May 30, 2014 (JUBA) – Hilde Frafjord Johnson, the head of United Nations Mission in South Sudan (UNMISS) has officially announced she is leaving the new nation in July this year.
- The head of the UN Mission in South Sudan (UNMISS), Hilde Johnson (Photo: Getty Images)
The special representative of the secretary-general disclosed this at a meeting with president Salva Kiir on Friday.
"I informed the president that by Independence Day in July, I will have completed my three years as special representative, which is much more than usual for an SRSG in a peacekeeping mission of this nature, and in particular also with the crisis that we’ve gone through", Johnson said in a statement extended to Sudan Tribune.
"I informed the president that I have come to the end of my term and I will be departing South Sudan", she further added.
Johnson’s surprise decision comes just days after the UN Security Council (UNSC) extended its South Sudan mission mandate with focus on civilian protection, the need to address security and the humanitarian situation worsened by the political crisis in the young nation.
The UNSC, in a resolution issued onTuesday, extended the mission’s mandate until 30 November 2014, and authorised it to use “all necessary means” to protect civilians, monitor and investigate human rights, create the conditions for delivery of humanitarian assistance, and support the implementation of the cessation of hostilities agreement.
The UNMISS boss, however, said she discussed with president Kiir the mission’s new mandate passed by the Security Council on Tuesday, while informing the South Sudanese leader about UNSC members’ decision to pass the course for the resolution.
Members of the UNSC, Johnson stressed, consulted and informed the South Sudan’s foreign affairs ministry on several occasions prior to the resolution issued this week.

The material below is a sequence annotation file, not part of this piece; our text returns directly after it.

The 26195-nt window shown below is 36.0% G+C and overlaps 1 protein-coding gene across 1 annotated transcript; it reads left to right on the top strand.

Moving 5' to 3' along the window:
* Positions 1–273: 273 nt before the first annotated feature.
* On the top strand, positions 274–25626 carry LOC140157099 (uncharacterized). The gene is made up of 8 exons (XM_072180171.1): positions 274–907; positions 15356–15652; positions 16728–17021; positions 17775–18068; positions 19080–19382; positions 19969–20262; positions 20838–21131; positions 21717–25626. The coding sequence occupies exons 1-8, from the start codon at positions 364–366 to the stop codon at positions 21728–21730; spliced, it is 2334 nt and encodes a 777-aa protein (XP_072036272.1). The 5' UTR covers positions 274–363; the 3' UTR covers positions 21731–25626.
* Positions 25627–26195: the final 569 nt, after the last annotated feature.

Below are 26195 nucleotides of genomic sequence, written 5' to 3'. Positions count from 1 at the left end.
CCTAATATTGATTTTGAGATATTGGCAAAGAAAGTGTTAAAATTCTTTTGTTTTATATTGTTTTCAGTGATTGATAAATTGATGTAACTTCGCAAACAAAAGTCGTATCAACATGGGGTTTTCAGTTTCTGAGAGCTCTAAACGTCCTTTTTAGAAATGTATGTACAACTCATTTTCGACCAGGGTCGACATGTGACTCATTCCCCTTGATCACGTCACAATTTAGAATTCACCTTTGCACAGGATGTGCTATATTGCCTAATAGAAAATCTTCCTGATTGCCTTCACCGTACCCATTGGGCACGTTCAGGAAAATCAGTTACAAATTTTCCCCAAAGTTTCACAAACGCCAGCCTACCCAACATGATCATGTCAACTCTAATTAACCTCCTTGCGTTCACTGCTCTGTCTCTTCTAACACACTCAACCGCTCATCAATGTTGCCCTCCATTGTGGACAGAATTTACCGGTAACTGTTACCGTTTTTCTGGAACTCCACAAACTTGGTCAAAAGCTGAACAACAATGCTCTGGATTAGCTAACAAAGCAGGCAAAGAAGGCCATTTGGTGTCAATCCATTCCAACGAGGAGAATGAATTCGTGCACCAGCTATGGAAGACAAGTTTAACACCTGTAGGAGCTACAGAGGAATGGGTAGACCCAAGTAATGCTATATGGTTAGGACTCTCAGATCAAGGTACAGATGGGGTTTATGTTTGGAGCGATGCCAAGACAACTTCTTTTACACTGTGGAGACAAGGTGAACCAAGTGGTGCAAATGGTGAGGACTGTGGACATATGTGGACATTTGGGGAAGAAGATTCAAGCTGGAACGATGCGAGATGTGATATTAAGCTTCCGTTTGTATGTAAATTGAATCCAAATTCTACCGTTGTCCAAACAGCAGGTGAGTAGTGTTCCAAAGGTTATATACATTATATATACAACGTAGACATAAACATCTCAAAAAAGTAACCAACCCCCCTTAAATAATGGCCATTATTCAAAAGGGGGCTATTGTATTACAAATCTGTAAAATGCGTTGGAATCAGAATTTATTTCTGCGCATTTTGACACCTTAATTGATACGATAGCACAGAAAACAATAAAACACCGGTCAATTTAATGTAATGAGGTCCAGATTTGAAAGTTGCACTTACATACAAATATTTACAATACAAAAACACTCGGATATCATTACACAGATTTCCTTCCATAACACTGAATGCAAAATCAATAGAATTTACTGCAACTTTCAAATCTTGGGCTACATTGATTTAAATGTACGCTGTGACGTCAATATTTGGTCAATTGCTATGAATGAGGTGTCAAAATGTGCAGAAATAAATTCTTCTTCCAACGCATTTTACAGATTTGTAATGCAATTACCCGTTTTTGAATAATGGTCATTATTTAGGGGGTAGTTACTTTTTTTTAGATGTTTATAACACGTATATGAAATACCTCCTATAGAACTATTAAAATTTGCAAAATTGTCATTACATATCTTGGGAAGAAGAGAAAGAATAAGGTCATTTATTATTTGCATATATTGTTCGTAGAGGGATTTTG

"I also used the opportunity to reflect with the president that this is a new mandate, it is different from the one that was decided when I came in as the Special Representative of the Secretary-General (SRSG), which was in 2011", Johnson said.
"It is different and will imply changes also for the mission", she added.
Relations between the South Sudan government and UNMISS have been increasingly fraught in recent months, with president Kiir accusing the world body of seeking to take over the young country, although he later softened his stance.
Edmund Yakani, a South Sudanese activist, described Johnson’s decision to leave South Sudan as "inappropriate" following secretary-general Ban Ki Moon’s recent visit to the new nation.
"It will be better if she was officially replaced by UNSC leadership", Yakani told Sudan Tribune.
"Hilde [Johnson’s] decision to leave [in July] will have bad impact on South Sudan since she was much connected to South Sudanese since the CPA [Comprehensive Peace Agreement] process. Furthermore, her decision could cause friction between the government and the UN especially among communities", he added.
Meanwhile, UNMISS will remain with the 12,500 troops and 1,323 police forces approved by the UNSC in December last year when violence broke out in Juba following disputes among the presidential guards, according to its newly renewed mandate.
WHO IS HILDE F. JOHNSON?
Born on 29 August 1963 in Arusha, Tanganyika, Johnson is a former minister of international development of Norway, and member of the Norwegian government. As minister, Johnson played a pivotal role in the peace process in Sudan, leading to the completion of the CPA between government and the Sudan People’s Liberation Army/Movement in 2005.
She has reportedly been engaged in peace building efforts and post crisis-transition processes in relation to a number of countries in Africa, Asia and Central America.
Johnson also served as deputy executive director of the United Nations Children’s Fund (UNICEF) from 2007-2011, prior to her appointment as the special representative of the secretary-general to South Sudan.